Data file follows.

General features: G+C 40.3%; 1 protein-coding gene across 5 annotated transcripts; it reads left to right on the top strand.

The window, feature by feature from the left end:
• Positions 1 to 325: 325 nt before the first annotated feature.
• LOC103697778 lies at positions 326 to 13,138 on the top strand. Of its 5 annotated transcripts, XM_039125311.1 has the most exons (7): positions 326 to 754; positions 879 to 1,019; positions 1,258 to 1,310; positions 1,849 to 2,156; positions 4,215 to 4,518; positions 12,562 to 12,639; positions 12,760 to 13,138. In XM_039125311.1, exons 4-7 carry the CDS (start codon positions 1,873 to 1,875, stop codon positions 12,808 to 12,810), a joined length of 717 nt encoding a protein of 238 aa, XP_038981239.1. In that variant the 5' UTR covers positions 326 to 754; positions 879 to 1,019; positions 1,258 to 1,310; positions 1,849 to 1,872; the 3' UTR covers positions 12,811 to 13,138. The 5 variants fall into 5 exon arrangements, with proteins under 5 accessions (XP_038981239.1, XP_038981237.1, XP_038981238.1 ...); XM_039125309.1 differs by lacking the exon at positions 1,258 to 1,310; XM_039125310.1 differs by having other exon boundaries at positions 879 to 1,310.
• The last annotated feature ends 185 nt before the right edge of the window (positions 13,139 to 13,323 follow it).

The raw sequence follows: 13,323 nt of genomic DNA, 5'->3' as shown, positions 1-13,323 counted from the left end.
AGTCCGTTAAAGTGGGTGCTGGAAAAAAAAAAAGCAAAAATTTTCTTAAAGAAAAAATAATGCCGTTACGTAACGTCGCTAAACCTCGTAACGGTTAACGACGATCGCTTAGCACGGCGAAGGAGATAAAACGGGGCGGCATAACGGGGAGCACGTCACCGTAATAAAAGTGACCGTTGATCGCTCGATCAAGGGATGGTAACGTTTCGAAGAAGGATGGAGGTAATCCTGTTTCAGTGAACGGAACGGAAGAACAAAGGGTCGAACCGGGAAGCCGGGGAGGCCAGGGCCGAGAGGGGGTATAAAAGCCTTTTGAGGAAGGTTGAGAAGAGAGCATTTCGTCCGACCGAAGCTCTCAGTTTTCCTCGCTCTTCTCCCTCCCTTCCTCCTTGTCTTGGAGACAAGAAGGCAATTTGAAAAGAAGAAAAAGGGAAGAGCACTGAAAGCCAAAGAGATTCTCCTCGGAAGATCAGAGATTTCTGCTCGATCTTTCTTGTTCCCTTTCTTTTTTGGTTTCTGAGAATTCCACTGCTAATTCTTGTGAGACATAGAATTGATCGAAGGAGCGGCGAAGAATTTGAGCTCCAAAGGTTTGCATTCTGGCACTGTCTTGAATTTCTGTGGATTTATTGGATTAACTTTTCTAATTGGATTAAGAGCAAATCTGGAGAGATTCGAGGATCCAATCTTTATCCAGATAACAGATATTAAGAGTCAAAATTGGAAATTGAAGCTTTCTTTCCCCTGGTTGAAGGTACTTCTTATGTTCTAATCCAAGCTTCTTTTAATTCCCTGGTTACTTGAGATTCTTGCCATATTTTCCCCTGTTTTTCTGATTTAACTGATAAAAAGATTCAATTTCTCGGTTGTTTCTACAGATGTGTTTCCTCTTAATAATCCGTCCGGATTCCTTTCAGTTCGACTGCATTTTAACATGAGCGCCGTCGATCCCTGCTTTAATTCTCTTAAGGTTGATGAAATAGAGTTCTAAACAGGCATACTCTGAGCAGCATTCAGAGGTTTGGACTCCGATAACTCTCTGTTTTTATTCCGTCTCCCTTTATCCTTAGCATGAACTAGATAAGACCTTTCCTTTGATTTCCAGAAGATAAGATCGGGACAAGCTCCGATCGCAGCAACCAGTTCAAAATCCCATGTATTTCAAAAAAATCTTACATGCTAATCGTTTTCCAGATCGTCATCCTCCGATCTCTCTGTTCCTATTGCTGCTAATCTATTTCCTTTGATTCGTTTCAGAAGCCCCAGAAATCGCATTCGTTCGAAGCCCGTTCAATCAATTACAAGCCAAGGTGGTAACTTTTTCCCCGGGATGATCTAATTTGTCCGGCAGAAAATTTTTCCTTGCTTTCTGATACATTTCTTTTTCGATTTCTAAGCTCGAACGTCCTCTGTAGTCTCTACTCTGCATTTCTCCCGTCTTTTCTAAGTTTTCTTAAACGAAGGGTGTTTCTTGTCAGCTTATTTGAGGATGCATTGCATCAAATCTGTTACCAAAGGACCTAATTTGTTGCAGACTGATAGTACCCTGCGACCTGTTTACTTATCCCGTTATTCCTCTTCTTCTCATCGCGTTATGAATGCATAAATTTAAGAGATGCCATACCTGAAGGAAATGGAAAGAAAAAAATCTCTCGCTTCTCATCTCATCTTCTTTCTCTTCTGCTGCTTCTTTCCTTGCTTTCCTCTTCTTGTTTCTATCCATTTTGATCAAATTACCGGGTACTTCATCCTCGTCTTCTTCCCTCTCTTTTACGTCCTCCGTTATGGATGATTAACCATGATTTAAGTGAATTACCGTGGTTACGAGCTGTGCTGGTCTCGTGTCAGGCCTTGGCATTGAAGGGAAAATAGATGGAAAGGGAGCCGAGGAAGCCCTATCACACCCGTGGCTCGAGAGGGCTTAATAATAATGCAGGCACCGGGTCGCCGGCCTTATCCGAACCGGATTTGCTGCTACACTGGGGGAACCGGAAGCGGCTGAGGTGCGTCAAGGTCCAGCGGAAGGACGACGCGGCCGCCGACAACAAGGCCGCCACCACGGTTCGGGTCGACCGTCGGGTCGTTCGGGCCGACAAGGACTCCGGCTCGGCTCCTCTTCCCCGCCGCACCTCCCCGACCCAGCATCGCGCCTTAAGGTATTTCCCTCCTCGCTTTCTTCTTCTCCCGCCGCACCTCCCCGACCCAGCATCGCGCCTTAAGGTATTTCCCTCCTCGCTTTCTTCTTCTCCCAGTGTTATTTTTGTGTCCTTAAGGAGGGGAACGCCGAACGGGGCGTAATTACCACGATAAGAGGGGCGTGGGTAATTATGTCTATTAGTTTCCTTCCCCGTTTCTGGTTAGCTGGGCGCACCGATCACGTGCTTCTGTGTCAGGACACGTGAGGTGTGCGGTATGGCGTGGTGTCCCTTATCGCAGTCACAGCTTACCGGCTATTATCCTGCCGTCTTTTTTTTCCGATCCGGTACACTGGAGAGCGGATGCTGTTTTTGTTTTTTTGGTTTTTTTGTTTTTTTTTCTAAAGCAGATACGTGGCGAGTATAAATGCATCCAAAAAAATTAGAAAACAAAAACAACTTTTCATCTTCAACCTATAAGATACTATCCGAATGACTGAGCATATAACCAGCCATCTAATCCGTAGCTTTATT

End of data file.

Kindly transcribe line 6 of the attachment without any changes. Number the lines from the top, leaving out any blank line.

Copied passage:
The raw sequence follows: 13,323 nt of genomic DNA, 5'->3' as shown, positions 1-13,323 counted from the left end.